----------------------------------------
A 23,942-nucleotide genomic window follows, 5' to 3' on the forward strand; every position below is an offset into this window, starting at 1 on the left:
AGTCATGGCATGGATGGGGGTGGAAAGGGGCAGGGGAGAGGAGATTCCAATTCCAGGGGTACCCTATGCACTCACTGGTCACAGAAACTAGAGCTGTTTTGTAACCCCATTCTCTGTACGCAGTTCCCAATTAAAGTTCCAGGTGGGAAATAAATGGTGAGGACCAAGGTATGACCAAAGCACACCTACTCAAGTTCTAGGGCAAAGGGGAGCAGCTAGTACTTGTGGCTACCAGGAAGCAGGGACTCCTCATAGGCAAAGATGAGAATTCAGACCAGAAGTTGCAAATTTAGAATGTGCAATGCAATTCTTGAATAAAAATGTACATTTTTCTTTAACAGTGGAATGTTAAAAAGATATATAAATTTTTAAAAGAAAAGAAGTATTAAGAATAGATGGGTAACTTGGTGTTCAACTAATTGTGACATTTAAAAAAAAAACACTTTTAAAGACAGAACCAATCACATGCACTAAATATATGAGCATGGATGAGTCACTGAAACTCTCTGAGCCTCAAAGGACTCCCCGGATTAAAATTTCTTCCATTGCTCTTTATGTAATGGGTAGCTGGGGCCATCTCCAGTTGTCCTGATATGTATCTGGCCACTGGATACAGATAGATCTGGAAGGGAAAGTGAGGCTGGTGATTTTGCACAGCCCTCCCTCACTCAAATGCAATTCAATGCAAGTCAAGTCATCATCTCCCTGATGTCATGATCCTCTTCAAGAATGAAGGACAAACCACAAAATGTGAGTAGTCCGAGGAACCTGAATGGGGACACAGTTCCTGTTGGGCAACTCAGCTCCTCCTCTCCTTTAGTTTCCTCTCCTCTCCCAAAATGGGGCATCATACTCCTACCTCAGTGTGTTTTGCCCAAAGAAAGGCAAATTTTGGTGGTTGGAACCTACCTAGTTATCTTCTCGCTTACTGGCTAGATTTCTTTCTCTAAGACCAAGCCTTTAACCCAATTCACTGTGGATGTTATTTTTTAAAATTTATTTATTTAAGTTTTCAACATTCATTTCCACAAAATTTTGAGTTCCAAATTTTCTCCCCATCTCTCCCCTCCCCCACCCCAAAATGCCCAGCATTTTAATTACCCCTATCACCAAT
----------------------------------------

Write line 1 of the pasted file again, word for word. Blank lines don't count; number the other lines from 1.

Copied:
A 23,942-nucleotide genomic window follows, 5' to 3' on the forward strand; every position below is an offset into this window, starting at 1 on the left: